Idolmaster SideM: How Personal Branding Shapes Our Image || OWLS “Visions”

Chances are that if you were linked here from another blogger pal, then you might be new. To those first-timers, “Hi, I’m Takuto, welcome to my anime cafe!” For the OWLS blog tour’s first monthly topic of 2020, “Visions,” I wanted to engage in a side of me that I’ve been neglecting for some time: My interest in idol culture, and how idols can actually inspire their fans to strive to become their best selves.

Happy New Year! Since it is a new year, it’s a new you! This month we will be talking about various pop culture mediums that focus on envisioning “the future.” What type of future do we want for ourselves, our communities, and the world? Also, we will be sharing our goals and plans for the new year.

The New Year’s celebration is my favorite time of the year. I buy hard into that whole “New Year, New Me” business, so really, it’s all one big self-care holiday for me. Thanks Lyn for the prompt!

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A brief discussion of the 13-episode fall 2017 anime “Idolmaster SideM,” stylized as “The iDOLM@STER: SideM,” animated by A-1 Pictures, directed by Miyuki Kuroki, and based on the franchise rhythm game of the same name.

A Fresh Change of Pace

Talent recruitment and entertainment agency 315 Productions may be in its infant stage, but the calm and caring producer of 315 promises his idols a place on the world stage so long as they work hard toward their dreams. Specializing in scouting prospective idols who previously held other jobs, all have a place at the agency, whether a former lawyer, pilot, or even a surgeon. As these men—some in their mid thirties, others still living their high school days—grow to understand their new positions, they’ll have to make sacrifices and trust in each other if they are to achieve their dream of becoming top idols!

Is this really a story about grown men who are sick of their lives and willing to gamble away their careers to sing and dance on a stage? Wow, it’s no wonder I liked this anime so much. Idolmaster SideM is a tale of reinvention for its stunning ensemble of idols, each with an origin story more different from the last. In just 13 episodes, we hear from a whopping 19 different men and how their individual lives have aligned at the crossroads of music and fame.

Some accounts are far more detrimental than others, say, the pilot who left his job because his anxiety overcame him in a near-fatal crash vs. the quiet boy who just wanted to come out of his shell. Or the twins who abandoned their professional athletic career due to one being burdened by a substantial injury compared to the guy who went along with it cause his buddy did. Again, each story is different, but not one of their ambitions are to be deemed “lesser” than the other’s. In fact, it’s thanks to this variety of perspectives on seeking change and self-improvement that Idolmaster SideM allows itself to be light-hearted yet feel grounded and real—inspirational, yet with one foot in reality’s door.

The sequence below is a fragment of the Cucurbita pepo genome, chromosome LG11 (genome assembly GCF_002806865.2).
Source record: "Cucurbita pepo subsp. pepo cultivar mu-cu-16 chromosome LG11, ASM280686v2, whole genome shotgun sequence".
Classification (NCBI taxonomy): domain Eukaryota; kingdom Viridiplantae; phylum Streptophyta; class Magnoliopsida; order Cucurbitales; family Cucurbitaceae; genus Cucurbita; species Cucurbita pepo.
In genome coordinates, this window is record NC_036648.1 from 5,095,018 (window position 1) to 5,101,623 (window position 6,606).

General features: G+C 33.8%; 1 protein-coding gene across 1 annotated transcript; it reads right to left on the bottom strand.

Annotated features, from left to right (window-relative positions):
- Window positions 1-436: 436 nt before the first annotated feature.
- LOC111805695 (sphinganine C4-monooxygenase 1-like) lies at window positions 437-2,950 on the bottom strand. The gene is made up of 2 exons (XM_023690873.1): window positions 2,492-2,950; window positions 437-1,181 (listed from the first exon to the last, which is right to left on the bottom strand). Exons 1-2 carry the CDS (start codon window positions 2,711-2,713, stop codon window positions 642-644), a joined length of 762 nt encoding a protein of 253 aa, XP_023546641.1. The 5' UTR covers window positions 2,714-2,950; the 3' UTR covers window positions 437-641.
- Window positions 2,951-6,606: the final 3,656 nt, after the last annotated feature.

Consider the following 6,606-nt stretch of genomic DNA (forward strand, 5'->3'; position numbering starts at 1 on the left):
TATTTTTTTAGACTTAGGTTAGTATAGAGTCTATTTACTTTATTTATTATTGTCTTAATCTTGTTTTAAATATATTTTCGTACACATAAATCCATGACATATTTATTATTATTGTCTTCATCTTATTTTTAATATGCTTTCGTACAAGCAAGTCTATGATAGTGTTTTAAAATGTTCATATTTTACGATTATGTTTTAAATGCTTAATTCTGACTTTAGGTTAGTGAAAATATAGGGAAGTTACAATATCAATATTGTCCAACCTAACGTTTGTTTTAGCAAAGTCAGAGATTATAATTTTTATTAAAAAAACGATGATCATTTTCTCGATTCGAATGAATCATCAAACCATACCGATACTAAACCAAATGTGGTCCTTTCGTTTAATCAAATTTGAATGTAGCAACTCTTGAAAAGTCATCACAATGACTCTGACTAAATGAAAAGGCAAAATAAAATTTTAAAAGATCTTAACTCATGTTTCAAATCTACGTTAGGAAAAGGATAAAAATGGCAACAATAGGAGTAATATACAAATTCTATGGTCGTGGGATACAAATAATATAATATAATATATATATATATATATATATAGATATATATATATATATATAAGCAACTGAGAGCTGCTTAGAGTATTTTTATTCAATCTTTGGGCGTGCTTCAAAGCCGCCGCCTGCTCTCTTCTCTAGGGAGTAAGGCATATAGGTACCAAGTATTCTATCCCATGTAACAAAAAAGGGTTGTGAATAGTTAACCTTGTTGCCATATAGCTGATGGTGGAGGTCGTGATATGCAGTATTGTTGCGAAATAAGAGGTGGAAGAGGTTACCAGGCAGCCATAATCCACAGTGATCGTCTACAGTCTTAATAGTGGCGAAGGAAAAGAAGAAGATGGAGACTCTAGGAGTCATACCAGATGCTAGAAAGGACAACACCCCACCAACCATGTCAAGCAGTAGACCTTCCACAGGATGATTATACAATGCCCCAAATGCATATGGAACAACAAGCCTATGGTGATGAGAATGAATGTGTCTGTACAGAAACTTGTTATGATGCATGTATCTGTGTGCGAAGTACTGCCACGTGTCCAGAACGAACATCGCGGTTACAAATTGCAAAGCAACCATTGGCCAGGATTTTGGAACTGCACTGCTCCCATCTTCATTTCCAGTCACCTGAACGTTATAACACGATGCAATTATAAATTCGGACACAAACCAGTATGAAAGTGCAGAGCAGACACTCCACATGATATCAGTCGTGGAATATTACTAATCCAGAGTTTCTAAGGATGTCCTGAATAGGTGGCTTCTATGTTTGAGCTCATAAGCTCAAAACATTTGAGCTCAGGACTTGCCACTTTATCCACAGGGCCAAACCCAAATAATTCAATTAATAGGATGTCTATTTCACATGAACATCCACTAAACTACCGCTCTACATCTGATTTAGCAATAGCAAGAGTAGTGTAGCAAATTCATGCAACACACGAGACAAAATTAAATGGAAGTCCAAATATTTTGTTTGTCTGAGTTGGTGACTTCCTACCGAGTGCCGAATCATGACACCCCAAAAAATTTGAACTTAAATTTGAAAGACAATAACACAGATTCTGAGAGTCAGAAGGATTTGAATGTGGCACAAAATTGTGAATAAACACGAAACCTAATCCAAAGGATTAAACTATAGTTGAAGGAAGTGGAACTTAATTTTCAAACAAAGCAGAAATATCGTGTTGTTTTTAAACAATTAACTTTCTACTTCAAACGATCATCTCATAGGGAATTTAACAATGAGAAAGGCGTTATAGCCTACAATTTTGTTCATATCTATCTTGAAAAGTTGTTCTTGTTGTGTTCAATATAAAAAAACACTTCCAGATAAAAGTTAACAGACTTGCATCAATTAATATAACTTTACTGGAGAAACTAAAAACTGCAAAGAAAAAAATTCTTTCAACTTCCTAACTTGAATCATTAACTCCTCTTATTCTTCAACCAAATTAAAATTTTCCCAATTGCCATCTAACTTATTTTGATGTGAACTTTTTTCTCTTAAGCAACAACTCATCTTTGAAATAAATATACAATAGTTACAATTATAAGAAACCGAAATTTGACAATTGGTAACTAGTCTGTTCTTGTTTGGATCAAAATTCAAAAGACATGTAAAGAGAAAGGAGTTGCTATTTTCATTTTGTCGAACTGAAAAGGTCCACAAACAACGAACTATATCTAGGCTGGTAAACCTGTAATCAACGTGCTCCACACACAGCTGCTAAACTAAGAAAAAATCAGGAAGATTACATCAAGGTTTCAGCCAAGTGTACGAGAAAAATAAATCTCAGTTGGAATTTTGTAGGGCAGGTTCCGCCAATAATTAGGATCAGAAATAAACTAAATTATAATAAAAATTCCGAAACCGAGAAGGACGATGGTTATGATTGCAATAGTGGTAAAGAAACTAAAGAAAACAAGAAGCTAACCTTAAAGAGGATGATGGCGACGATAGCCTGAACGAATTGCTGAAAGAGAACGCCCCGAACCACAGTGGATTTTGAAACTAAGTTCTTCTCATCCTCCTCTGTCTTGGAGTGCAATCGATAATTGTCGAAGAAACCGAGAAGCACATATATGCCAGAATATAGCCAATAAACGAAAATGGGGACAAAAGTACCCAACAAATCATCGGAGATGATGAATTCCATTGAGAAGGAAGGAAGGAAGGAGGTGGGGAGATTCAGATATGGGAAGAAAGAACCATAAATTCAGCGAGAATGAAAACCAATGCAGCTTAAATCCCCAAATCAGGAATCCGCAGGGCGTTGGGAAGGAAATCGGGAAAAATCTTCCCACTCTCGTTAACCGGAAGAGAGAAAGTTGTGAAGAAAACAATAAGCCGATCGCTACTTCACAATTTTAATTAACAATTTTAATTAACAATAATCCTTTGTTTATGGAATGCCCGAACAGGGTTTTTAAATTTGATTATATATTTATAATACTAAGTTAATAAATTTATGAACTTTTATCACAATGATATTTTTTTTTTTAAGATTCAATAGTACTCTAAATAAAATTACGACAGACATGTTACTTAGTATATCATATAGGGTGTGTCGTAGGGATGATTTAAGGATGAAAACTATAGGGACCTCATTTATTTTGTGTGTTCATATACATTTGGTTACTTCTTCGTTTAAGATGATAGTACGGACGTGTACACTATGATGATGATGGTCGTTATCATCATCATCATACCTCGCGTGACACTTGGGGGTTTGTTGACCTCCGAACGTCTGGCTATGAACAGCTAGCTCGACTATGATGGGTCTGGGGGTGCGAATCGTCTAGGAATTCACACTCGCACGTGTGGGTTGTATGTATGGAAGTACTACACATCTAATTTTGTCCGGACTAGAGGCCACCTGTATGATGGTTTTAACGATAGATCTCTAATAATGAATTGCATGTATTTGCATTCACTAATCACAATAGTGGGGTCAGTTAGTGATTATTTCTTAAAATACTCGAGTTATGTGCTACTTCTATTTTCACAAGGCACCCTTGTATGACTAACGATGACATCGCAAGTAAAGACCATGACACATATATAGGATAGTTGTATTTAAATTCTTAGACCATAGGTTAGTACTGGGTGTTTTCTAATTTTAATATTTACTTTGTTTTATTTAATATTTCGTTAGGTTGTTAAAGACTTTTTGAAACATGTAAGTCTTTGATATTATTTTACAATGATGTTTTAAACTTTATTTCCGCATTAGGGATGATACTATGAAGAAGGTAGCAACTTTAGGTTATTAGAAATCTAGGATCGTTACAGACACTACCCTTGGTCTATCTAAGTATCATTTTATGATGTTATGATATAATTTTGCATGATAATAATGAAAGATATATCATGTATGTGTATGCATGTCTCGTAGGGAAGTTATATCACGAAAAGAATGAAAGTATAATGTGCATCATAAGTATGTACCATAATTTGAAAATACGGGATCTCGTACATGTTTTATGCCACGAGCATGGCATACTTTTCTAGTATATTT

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Creating the Idol “Brand”

What does it take to be an idol? Geez, one could go down all different routes to answer that one. To keep things relevant to this post, I want to focus on the concept of brands, AKA one’s identification or signature style. For example, my blogging brand (or so I hope) is marked by its connections to good vibes and clean aesthetic under the theme of an urban city cafe. How does an idol group go about designing their brand? The six young idol units of SideM quickly discover that there’s a lot more to it than color-coordinated costumes and snazzy photography. 

For idols, especially the bigger name groups like 315’s Jupitereverything down to the very way you live your own life determines how the group is perceived. If a famous idol were to be seen drinking a specific soda type or repping a certain fashion brand on a given day, their fans might perceive this beverage and that jacket as elements common to the idol’s life (even if purely coincidental), thus branding the idol’s group with these particular companies. Fans may eventually try to match their favorite groups by supporting these companies and buying their products, which feeds back into the industry itself. So yeah, brands matter.

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When it comes to envisioning their own brand, the ex-lawyer, pilot, and surgeon of DRAMATIC STARS struggle with what to wear during their first photo shoot. Jupiter’s black leather is too cool for them; High×Joker and Beit’s wild colors and textures seem too childish. So, they settle on wearing the uniforms of their respective careers in hopes of representing the most true versions of themselves. While it’s not the most pleasing collection of outfits, it’s certainly an original look that they feel most comfortable with being known for.